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This book introduces the mathematics that supports advanced computer programming and the analysis of algorithms. The primary aim of its well-known authors is to provide a solid and relevant base of mathematical skills - the skills needed to solve complex problems, to evaluate horrendous sums, and to discover subtle patterns in data. It is an indispensable text and reference not only for computer scientists - the authors themselves rely heavily on it! - but for serious users of mathematics in virtually every discipline.
Concrete Mathematics is a blending of CONtinuous and disCRETE mathematics. "More concretely," the authors explain, "it is the controlled manipulation of mathematical formulas, using a collection of techniques for solving problems." The subject matter is primarily an expansion of the Mathematical Preliminaries section in Knuth's classic Art of Computer Programming, but the style of presentation is more leisurely, and individual topics are covered more deeply. Several new topics have been added, and the most significant ideas have been traced to their historical roots. The book includes more than 500 exercises, divided into six categories. Complete answers are provided for all exercises, except research problems, making the book particularly valuable for self-study.
Major topics include:
This second edition includes important new material about mechanical summation. In response to the widespread use of the first edition as a reference book, the bibliography and index have also been expanded, and additional nontrivial improvements can be found on almost every page. Readers will appreciate the informal style of Concrete Mathematics. Particularly enjoyable are the marginal graffiti contributed by students who have taken courses based on this material. The authors want to convey not only the importance of the techniques presented, but some of the fun in learning and using them.
Donald E. Knuth is known throughout the world for his pioneering work on algorithms and programming techniques, for his invention of the Tex and Metafont systems for computer typesetting, and for his prolific and influential writing. Professor Emeritus of The Art of Computer Programming at Stanford University, he currently devotes full time to the completion of these fascicles and the seven volumes to which they belong.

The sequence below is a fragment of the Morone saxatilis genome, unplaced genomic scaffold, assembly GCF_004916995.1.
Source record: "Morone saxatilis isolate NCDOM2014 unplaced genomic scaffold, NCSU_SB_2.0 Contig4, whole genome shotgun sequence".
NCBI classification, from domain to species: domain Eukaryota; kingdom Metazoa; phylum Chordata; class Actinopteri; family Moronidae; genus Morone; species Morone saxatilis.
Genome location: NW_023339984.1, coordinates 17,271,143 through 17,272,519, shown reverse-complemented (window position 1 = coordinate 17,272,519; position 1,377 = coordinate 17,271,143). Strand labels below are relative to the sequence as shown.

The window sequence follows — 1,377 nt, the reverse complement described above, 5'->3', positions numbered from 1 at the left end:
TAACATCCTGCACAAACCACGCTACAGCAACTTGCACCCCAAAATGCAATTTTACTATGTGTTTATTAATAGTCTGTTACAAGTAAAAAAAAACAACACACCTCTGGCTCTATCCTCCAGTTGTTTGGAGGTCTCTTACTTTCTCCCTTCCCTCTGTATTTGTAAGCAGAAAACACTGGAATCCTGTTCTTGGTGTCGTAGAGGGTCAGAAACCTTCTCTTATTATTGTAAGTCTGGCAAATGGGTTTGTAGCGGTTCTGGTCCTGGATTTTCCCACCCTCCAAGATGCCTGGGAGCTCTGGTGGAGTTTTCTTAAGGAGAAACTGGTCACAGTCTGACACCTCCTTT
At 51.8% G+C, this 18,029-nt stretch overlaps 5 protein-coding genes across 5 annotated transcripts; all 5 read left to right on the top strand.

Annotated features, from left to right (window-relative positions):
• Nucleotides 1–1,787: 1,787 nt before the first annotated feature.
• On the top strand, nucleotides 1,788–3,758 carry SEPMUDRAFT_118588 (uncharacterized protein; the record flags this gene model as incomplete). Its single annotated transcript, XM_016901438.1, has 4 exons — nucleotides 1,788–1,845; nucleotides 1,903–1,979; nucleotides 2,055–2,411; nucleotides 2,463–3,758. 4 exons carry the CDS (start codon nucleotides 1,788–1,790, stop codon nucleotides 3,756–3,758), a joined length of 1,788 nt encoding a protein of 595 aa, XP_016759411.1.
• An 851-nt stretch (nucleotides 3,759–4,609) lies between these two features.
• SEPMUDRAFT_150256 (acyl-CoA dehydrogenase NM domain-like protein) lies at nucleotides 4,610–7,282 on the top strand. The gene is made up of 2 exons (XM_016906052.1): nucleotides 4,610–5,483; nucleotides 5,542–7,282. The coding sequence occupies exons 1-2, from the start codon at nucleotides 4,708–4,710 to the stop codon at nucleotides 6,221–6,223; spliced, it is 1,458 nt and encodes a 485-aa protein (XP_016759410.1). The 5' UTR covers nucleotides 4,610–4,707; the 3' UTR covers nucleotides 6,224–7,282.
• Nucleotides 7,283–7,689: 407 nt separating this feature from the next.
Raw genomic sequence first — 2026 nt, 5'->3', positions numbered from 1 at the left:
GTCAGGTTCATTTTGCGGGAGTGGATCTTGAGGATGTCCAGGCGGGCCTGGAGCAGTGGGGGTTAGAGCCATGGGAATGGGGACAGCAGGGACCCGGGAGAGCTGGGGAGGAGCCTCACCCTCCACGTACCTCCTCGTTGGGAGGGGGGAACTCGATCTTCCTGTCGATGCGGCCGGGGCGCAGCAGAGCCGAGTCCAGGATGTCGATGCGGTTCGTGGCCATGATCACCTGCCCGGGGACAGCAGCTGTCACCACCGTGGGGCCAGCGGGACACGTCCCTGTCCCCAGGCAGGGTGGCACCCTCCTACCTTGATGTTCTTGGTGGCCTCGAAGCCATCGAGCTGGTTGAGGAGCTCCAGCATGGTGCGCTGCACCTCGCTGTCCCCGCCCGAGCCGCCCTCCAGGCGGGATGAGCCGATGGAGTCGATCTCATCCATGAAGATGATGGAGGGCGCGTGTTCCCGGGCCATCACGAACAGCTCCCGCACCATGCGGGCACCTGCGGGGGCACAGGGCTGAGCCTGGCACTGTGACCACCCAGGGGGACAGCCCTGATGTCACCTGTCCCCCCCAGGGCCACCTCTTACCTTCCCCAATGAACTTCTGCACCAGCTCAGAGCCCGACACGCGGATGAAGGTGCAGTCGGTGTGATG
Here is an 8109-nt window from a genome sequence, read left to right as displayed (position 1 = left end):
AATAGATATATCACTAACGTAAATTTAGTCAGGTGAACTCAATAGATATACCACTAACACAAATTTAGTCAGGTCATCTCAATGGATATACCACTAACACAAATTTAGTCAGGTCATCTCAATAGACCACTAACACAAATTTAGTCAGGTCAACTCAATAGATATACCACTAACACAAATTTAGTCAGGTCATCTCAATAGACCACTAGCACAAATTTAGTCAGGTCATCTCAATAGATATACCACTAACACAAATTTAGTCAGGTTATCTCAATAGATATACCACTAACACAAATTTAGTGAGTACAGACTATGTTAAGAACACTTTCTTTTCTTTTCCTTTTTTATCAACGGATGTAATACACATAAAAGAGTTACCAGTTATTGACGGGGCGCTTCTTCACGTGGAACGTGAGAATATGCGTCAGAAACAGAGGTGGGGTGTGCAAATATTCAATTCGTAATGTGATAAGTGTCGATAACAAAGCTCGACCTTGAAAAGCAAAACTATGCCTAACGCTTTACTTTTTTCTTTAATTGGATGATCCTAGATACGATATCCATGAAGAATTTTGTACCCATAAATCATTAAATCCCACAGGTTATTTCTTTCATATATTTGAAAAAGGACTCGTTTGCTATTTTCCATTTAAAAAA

This may sound like a lot, but trust me when I say you will know all the tricks of the trade when you're finished.
It is a book on hard math, done in a concise manner by brilliant teachers who assume students are very comfortable with calculus, probability, etc.
I read this book as my introduction to computer science and discrete mathematics in my re-education as a physicist to a computer scientist.
I originally bought this book as a source of remedial study following the end of my US state school CS undergrad experience (I completed a BS Computer Science in 2013, > 3. Read morePublished 6 months ago by Unbroken
Perhaps I had it coming, but this book really means concrete, as in "not abstract", by "concrete". Read morePublished 6 months ago by Darius Jahandarie
I've read a lot of math books: I majored in math in college, got a PhD in CS (in cryptography, specifically) and I love doing math recreationally. Read morePublished 10 months ago by JJ
This is a wonderful and desk reference, proving holistic coverage of all the math-oriented themes in CS study and practice. Read morePublished 12 months ago by CHAD D WOOD
I was lucky enough to find this book for a dollar. It became very quickly one of my 5 favorite math books (out of 100 or so. Read morePublished 18 months ago by S.Z.
It simply teaches you how to think in a simple way without complex unproven theorems. I really recommend this book.Published 21 months ago by M. Majid Khonji
This is exactly what I was looking for. This book is really challenging and provides the reader all the tools he will need to enjoy learning the topics presented.Published 22 months ago by mauricio
I read this book as my introduction to computer science and discrete mathematics in my re-education as a physicist to a computer scientist. It was invaluable. Read morePublished on April 5, 2012 by Malik Magdon-Ismail
This book isn't about mathematical thinking per se, but it's one of the books I read early on in my studies that really helped me with my mathematical thinking and notation. Read morePublished on January 18, 2012 by Upunder